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5 of the World’s Biggest Volcanoes

5 of the World’s Biggest Volcanoes

February 20, 2013616Views3Comments

When considering the tallest peaks on the planet, volcanoes don’t always come to mind. However, there are some truly massive volcanoes in the world, and many of these peaks are still active. Seeing a volcano of such large size can be a truly awe-inspiring experience.

 

Popocatepetl

via RussBowling
via RussBowling

One of the tallest volcanoes on earth is Popocatepetl, which is located on the border of the states of México, Morelos and Puebla in Mexico. Popocatepetl has a diameter of about 16 miles and is 17,880 feet tall. This peak, which is just 45 miles from Mexico City, often sends ash, smoke or hot rocks into the air. In 2005, it erupted, spewing lava and ash. Since then, smoke, explosions and near eruptions have become more frequent.

 

Guallatiri

via mattandkim
via mattandkim

Guallatiri, located in Chile, is even bigger than Popocatepetl. This volcano is 19,918 feet tall. It is permanently covered in slabs of ice and snow. Guallatiri is also one of the most active peaks in Chile. Its last full eruption was in 1960, but smoke or steam can often be seen streaming from its top.

 

Sangay

via Google Images
via Google Images

The most active volcano in Ecuador, called Sangay, is also one of the largest in the world. It is 17,388 feet tall. This peak last erupted in 1934, which seems like quite some time ago. However, this eruption never really ceased. Although Sangay experiences periods of calm, it is almost constantly active, and spews lava, rocks, smoke and gas in a nearly endless stream. Despite this, adventurous hikers often attempt to climb the mountain, despite the many dangers presented by it.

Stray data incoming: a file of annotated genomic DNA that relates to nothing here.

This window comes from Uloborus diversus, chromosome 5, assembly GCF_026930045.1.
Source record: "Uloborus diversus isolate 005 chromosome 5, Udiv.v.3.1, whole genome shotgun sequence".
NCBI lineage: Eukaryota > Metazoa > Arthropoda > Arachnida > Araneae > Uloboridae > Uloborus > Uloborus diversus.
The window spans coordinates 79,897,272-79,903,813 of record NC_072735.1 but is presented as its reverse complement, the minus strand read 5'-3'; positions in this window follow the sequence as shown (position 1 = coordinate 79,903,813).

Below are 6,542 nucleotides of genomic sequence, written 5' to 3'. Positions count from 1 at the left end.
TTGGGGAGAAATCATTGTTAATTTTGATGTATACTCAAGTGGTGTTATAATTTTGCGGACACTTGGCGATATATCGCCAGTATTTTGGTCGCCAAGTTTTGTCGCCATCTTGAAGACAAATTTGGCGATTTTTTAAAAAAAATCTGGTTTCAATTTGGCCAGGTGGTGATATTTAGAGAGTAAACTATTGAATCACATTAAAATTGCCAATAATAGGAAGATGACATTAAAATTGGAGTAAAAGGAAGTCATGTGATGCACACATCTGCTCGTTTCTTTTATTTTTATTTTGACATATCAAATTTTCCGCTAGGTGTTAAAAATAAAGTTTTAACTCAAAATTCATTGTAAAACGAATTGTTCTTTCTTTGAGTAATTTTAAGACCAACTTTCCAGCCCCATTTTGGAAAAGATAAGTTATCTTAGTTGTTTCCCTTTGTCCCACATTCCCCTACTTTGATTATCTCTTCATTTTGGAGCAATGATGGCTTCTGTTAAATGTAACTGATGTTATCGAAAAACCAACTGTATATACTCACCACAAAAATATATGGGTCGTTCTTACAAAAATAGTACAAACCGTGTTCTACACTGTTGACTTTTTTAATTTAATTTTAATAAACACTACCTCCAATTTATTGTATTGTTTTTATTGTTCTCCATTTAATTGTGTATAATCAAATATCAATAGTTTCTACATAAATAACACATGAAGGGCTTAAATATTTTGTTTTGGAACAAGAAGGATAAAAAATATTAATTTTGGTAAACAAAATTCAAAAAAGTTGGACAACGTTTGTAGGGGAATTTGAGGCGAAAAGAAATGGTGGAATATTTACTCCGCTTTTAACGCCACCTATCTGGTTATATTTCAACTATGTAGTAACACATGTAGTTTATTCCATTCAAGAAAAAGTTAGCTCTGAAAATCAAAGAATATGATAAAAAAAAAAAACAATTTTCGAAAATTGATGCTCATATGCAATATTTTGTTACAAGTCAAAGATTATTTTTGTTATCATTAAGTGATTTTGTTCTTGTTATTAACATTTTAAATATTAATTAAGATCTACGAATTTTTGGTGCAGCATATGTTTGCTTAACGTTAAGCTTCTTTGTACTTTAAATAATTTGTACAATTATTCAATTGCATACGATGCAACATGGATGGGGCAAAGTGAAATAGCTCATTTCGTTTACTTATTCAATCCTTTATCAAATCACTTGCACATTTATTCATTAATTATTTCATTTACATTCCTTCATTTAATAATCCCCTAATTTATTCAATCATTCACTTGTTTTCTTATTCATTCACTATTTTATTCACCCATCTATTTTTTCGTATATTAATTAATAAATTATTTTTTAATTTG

Klyuchevskaya Sopka

via Google Images
via Google Images

Klyuchevskaya Sopka, which is located in Russia, is another tall volcano. It towers over its neighbors at 15,584 feet. Klyuchevskaya Sopka is the most active peak on the Kamchatka Peninsula, which is home to many other fiery mountains. The mountain, which is covered in a near-permanent layer of snow, erupted in 2010, 2012 and 2013, and constantly spews debris into the air. When it erupts, many of the neighboring volcanoes also erupt.

 

Tajumulco

via JoePhoto
via JoePhoto

Another huge, fiery peak is Tajumulco in Guatemala. This volcano is 13,845 feet tall. There have been many reported eruptions, but few of these have been confirmed. It last displayed activity in 2008. Today, Tajumulco is a protected area, mostly enjoyed by hikers who want to explore the mountain’s natural beauty and landscape.

 

3 Comments

  1. What a dramatic picture that is of the Klyuchevskaya Sop. I believe this could be the famous photo taken by nature guide and photographer Denis Budkov, who captured a beautiful picture, which shows a cone-shaped lenticular cloud capping the Klyuchevskaya Sopka strato volcano in Russia. And if it is not, then this volcano must truly be mystical because it wouldn’t be the first time a strange cloud envelops it.

  2. These are all amazing pictures of such immense mountain / volcanic terrains. But that Google image of the Russian Klyuchevskaya Sopka volcano is like something right out of a midlevel science fiction movie. It looks like the mountain where the hobbits go to destroy the ring in the Lord of the Rings trilogy. I guess you’ll need some of the equipment from here to scale any of these mountain ranges.

  3. I know these are dangerous but just look at them they are so beautiful as well. I can remember all the stories about that big one in China blowing up and the damage it did many years ago so what happens if one lays dormant for so long and finally blows its top will it level the towns around it? What kind of warning signals do they have for these things?

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